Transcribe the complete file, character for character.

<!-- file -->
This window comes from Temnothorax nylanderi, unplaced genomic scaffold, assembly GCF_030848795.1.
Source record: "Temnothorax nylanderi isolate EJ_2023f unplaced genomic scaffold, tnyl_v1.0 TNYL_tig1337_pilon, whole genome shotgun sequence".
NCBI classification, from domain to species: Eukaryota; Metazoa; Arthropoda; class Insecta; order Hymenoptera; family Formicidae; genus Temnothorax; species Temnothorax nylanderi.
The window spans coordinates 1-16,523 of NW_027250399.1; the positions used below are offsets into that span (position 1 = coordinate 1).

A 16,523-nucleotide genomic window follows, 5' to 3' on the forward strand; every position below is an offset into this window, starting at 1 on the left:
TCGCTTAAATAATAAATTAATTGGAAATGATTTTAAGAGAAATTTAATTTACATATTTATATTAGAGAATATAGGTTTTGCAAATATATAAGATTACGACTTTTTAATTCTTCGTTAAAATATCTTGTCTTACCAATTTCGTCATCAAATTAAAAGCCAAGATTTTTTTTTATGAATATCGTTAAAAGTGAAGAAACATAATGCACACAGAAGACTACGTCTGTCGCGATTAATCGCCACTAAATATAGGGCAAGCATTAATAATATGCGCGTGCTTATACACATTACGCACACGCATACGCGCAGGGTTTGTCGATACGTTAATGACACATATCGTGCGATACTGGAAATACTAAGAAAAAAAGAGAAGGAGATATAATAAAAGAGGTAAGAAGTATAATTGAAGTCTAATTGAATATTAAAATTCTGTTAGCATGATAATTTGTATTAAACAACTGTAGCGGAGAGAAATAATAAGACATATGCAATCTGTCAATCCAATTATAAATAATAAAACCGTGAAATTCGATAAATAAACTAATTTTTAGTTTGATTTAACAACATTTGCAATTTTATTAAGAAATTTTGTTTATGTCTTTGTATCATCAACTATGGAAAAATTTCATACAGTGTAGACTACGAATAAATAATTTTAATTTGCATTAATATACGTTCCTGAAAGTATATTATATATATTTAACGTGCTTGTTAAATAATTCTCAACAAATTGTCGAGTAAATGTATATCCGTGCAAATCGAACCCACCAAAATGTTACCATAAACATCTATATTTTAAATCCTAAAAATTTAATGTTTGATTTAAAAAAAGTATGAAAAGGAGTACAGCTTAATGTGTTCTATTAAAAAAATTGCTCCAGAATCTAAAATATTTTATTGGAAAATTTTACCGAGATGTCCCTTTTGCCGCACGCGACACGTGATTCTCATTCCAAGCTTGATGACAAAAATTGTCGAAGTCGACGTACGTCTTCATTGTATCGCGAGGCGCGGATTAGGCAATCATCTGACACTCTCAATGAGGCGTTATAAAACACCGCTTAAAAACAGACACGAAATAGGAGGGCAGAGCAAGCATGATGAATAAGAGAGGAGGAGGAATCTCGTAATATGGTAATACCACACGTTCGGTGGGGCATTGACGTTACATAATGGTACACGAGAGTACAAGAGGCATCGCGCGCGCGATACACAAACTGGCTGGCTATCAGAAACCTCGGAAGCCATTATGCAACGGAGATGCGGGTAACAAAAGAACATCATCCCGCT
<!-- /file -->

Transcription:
This window comes from Temnothorax nylanderi, unplaced genomic scaffold, assembly GCF_030848795.1.
Source record: "Temnothorax nylanderi isolate EJ_2023f unplaced genomic scaffold, tnyl_v1.0 TNYL_tig1337_pilon, whole genome shotgun sequence".
NCBI classification, from domain to species: Eukaryota; Metazoa; Arthropoda; class Insecta; order Hymenoptera; family Formicidae; genus Temnothorax; species Temnothorax nylanderi.
The window spans coordinates 1-16,523 of NW_027250399.1; the positions used below are offsets into that span (position 1 = coordinate 1).

A 16,523-nucleotide genomic window follows, 5' to 3' on the forward strand; every position below is an offset into this window, starting at 1 on the left:
TCGCTTAAATAATAAATTAATTGGAAATGATTTTAAGAGAAATTTAATTTACATATTTATATTAGAGAATATAGGTTTTGCAAATATATAAGATTACGACTTTTTAATTCTTCGTTAAAATATCTTGTCTTACCAATTTCGTCATCAAATTAAAAGCCAAGATTTTTTTTTATGAATATCGTTAAAAGTGAAGAAACATAATGCACACAGAAGACTACGTCTGTCGCGATTAATCGCCACTAAATATAGGGCAAGCATTAATAATATGCGCGTGCTTATACACATTACGCACACGCATACGCGCAGGGTTTGTCGATACGTTAATGACACATATCGTGCGATACTGGAAATACTAAGAAAAAAAGAGAAGGAGATATAATAAAAGAGGTAAGAAGTATAATTGAAGTCTAATTGAATATTAAAATTCTGTTAGCATGATAATTTGTATTAAACAACTGTAGCGGAGAGAAATAATAAGACATATGCAATCTGTCAATCCAATTATAAATAATAAAACCGTGAAATTCGATAAATAAACTAATTTTTAGTTTGATTTAACAACATTTGCAATTTTATTAAGAAATTTTGTTTATGTCTTTGTATCATCAACTATGGAAAAATTTCATACAGTGTAGACTACGAATAAATAATTTTAATTTGCATTAATATACGTTCCTGAAAGTATATTATATATATTTAACGTGCTTGTTAAATAATTCTCAACAAATTGTCGAGTAAATGTATATCCGTGCAAATCGAACCCACCAAAATGTTACCATAAACATCTATATTTTAAATCCTAAAAATTTAATGTTTGATTTAAAAAAAGTATGAAAAGGAGTACAGCTTAATGTGTTCTATTAAAAAAATTGCTCCAGAATCTAAAATATTTTATTGGAAAATTTTACCGAGATGTCCCTTTTGCCGCACGCGACACGTGATTCTCATTCCAAGCTTGATGACAAAAATTGTCGAAGTCGACGTACGTCTTCATTGTATCGCGAGGCGCGGATTAGGCAATCATCTGACACTCTCAATGAGGCGTTATAAAACACCGCTTAAAAACAGACACGAAATAGGAGGGCAGAGCAAGCATGATGAATAAGAGAGGAGGAGGAATCTCGTAATATGGTAATACCACACGTTCGGTGGGGCATTGACGTTACATAATGGTACACGAGAGTACAAGAGGCATCGCGCGCGCGATACACAAACTGGCTGGCTATCAGAAACCTCGGAAGCCATTATGCAACGGAGATGCGGGTAACAAAAGAACATCATCCCGCT